45 Years

January 31, 2016 at 5:14 pm | Posted in 2015 | Leave a comment
Tags: , , , , , ,

◊ ◊ ◊ ◊ ½

Haunting and heartbreaking and so thoroughly, thoroughly British, this is the type of film that makes you earn your appreciation for it. Based on the title story from a collection of short stories called “In Another Country,” by British author David Constantine, the film covers a week in the life of a couple preparing for their 45th anniversary party. They have been happy together and are getting ready to celebrate that happiness with all of their friends. But, then, the husband, Geoff (Tom Courtenay), receives a letter informing him of the discovery of his previous girlfriend’s body, which had been lost after an accident 50 years earlier. This begins a slow dark struggle for Geoff as he faces his own mortality and thinks about how different his life might had been down another path. Meanwhile, Kate (Academy Award nominee, Charlotte Rampling) is left reeling as she tries to figure out what this means about their relationship. How does one compete with a 27 year old girl, literally frozen in time? Andrew Haigh, who directed the stellar “Weekend” in 2011, is a master at getting subtle performances from actors and knows how to construct incredibly natural dialogue. As with “Weekend,” nothing here feels showy or false. Now, as I mentioned, this film is British and it is a quintessentially British story. There is no sobbing or yelling or narrative dialogue to make sure the audience understands what is happening. In fact, you must be paying attention if you want to catch some key elements to the story because they are only shown and never once discussed. These people hold most of what they feel inside and we have to glean it from the way they talk about the chores or their friends. As a result, there is an emptiness to this film that can feel  like a dearth of emotions, even while it is wrought with them. Most scenes are of very ordinary things happening in a seemingly ordinary way. Most of the dialogue is small talk and the message often lies in between the lines. It will feel dreadfully slow and boring to many people, as I suppose it would be to eavesdrop on most random couple’s lives, but there is great emotion roiling underneath that calm veneer, which makes that final look on Kate’s face all the more devastating.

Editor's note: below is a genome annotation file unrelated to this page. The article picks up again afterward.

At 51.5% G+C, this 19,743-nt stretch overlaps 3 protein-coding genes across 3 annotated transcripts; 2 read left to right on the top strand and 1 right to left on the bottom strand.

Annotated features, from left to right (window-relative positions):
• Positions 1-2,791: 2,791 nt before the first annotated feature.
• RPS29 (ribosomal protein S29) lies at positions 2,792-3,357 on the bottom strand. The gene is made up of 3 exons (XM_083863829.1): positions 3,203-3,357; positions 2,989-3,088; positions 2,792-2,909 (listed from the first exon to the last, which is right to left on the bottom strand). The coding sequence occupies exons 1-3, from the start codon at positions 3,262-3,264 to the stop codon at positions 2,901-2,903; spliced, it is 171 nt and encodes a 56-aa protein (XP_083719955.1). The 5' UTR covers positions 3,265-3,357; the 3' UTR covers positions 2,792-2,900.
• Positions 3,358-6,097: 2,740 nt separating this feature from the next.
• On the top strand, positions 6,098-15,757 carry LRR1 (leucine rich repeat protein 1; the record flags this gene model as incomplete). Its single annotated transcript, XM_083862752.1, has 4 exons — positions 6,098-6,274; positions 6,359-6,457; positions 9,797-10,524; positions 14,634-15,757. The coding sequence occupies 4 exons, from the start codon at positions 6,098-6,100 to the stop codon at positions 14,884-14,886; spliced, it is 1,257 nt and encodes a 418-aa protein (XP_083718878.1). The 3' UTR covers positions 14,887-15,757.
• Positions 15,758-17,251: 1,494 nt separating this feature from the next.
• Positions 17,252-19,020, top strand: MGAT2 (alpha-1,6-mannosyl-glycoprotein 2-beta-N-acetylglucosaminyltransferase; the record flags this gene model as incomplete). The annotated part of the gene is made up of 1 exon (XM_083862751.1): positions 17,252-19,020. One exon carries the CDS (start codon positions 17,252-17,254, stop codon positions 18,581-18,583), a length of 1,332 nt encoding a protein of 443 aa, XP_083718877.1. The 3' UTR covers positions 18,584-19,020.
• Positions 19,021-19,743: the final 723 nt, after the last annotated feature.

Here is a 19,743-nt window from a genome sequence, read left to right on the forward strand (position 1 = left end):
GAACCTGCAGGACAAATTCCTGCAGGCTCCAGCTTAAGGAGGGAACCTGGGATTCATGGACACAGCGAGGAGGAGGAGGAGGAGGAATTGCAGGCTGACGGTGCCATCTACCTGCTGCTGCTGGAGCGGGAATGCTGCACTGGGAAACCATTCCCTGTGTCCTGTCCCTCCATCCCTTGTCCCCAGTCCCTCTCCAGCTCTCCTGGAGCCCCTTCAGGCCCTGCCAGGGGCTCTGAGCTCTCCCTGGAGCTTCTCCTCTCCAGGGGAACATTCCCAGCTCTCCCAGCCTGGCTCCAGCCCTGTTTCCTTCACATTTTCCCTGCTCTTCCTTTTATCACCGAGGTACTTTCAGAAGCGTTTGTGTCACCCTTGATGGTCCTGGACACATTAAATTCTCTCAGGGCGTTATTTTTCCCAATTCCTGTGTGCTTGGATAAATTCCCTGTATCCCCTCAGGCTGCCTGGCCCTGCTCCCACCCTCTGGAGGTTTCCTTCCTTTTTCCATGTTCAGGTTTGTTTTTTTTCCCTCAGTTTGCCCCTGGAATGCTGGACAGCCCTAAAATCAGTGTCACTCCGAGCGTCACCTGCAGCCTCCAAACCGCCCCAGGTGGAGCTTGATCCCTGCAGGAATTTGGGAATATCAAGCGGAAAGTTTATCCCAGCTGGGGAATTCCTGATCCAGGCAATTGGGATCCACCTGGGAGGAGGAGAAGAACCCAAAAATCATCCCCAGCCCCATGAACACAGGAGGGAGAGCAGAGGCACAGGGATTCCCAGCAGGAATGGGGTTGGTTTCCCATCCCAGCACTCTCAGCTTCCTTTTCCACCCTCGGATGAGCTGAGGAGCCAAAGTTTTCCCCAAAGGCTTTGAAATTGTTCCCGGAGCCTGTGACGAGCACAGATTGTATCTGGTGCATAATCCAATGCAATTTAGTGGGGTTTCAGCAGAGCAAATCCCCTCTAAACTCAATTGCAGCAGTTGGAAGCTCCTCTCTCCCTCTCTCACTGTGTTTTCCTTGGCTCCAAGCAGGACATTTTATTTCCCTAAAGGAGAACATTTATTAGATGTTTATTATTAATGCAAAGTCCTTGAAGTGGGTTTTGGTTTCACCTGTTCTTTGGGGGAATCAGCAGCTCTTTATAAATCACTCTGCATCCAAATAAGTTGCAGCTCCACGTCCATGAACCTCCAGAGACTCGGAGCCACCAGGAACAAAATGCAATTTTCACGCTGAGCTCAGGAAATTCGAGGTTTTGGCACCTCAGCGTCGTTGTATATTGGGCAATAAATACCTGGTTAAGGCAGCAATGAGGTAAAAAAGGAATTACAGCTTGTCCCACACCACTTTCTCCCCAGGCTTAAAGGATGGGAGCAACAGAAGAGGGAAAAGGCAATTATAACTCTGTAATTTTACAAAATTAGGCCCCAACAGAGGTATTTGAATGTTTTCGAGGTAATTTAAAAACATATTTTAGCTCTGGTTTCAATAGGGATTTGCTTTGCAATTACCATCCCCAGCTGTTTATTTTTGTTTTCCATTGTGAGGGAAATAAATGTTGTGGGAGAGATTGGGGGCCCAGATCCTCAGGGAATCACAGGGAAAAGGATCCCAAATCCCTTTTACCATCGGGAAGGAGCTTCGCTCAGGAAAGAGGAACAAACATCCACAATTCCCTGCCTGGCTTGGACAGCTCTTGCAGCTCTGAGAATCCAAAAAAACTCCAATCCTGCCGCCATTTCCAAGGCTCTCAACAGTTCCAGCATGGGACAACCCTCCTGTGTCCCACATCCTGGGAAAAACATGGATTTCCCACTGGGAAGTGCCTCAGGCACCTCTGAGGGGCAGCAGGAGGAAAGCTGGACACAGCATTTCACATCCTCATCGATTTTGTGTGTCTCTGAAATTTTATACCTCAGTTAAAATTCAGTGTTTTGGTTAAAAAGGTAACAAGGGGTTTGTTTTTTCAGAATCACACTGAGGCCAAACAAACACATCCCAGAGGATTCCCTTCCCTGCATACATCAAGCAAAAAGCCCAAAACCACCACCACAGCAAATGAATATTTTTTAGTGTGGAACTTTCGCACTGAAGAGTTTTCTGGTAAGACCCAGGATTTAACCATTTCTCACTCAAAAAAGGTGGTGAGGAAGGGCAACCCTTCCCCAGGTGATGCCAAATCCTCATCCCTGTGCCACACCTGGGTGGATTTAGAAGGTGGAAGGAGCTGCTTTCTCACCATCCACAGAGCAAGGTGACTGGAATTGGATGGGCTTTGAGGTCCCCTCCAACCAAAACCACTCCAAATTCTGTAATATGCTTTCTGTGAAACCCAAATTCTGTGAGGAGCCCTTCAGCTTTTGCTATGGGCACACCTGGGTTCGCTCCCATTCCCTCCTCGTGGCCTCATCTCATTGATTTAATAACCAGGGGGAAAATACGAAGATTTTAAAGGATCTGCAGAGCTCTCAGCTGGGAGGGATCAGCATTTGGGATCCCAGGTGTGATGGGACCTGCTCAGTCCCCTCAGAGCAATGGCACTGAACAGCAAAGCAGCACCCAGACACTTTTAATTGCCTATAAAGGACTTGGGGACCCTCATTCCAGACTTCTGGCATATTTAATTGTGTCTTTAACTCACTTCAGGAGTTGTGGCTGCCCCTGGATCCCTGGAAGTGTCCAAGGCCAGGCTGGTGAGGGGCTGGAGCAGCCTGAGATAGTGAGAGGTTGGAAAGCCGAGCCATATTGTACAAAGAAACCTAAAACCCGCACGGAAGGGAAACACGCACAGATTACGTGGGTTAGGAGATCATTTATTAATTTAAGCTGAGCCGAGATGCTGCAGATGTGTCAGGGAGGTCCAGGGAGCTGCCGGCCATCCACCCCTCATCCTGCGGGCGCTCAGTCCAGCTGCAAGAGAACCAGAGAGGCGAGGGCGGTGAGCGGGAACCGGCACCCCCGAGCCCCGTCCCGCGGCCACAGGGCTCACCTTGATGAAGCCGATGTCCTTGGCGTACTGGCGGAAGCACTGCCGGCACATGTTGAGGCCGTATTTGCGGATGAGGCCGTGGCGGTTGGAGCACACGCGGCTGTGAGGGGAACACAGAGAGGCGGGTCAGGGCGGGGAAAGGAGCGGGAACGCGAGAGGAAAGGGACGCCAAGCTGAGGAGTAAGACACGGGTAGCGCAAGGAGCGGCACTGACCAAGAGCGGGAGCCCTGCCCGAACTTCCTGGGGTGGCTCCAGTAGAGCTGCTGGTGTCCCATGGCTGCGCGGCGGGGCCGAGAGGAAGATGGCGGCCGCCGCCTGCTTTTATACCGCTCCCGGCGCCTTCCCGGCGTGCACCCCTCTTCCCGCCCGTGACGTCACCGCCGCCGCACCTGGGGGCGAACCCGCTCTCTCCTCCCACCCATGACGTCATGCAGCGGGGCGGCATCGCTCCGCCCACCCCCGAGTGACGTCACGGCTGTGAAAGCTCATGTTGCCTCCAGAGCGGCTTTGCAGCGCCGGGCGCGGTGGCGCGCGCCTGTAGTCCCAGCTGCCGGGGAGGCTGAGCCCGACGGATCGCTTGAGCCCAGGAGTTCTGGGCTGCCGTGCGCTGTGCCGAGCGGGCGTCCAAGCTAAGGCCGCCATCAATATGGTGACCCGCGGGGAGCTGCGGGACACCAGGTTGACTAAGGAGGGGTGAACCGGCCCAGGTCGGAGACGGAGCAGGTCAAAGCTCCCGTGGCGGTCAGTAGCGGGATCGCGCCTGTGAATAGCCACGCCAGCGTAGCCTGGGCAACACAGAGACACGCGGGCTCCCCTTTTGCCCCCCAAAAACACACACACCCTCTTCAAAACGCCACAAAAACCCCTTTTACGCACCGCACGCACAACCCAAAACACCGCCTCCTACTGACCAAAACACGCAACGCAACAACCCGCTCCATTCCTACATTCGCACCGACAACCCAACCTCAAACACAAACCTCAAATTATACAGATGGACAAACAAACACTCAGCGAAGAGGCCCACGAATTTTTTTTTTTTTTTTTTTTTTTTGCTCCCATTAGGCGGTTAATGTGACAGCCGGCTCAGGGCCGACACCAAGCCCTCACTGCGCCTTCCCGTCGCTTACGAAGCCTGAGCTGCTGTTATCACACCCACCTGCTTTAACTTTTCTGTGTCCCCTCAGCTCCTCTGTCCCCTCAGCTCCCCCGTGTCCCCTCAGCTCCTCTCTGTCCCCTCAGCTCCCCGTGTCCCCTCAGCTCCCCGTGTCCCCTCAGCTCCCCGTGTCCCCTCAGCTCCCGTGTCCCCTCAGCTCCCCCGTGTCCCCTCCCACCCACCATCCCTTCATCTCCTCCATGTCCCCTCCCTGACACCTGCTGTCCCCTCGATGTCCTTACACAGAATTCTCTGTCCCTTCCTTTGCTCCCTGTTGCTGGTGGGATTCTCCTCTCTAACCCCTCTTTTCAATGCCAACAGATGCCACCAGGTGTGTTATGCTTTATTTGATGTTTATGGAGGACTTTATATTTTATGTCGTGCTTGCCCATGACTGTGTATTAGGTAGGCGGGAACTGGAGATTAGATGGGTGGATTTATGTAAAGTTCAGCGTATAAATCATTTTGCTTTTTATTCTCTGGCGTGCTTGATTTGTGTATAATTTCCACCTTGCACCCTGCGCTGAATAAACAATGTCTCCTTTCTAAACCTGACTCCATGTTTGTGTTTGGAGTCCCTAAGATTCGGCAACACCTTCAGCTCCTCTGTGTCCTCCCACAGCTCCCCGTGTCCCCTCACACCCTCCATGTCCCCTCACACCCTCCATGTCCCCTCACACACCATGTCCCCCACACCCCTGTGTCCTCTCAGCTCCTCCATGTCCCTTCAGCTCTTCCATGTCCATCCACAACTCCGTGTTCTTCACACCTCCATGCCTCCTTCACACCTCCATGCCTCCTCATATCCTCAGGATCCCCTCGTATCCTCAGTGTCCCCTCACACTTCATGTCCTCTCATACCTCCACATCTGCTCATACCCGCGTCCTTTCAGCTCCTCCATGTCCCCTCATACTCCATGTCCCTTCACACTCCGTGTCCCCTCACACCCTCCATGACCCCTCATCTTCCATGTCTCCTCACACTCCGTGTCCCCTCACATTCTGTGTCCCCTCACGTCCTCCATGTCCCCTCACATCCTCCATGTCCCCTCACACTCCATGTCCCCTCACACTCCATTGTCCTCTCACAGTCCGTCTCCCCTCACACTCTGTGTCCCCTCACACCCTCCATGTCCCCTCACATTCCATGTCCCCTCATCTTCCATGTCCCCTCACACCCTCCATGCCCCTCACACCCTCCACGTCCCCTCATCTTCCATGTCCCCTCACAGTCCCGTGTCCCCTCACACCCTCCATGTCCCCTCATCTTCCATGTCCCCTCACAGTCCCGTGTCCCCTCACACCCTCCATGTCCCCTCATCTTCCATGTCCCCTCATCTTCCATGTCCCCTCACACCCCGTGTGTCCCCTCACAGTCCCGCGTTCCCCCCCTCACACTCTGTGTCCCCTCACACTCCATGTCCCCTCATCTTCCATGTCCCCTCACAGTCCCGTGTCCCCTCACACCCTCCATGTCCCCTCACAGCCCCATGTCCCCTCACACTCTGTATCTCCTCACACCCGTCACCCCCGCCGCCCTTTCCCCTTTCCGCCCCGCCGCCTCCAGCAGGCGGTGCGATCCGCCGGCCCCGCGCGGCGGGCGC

Advertisements

Leave a Comment »

RSS feed for comments on this post. TrackBack URI

Leave a Reply

Fill in your details below or click an icon to log in:

WordPress.com Logo

You are commenting using your WordPress.com account. Log Out / Change )

Twitter picture

You are commenting using your Twitter account. Log Out / Change )

Facebook photo

You are commenting using your Facebook account. Log Out / Change )

Google+ photo

You are commenting using your Google+ account. Log Out / Change )

Connecting to %s

Create a free website or blog at WordPress.com.
Entries and comments feeds.

%d bloggers like this: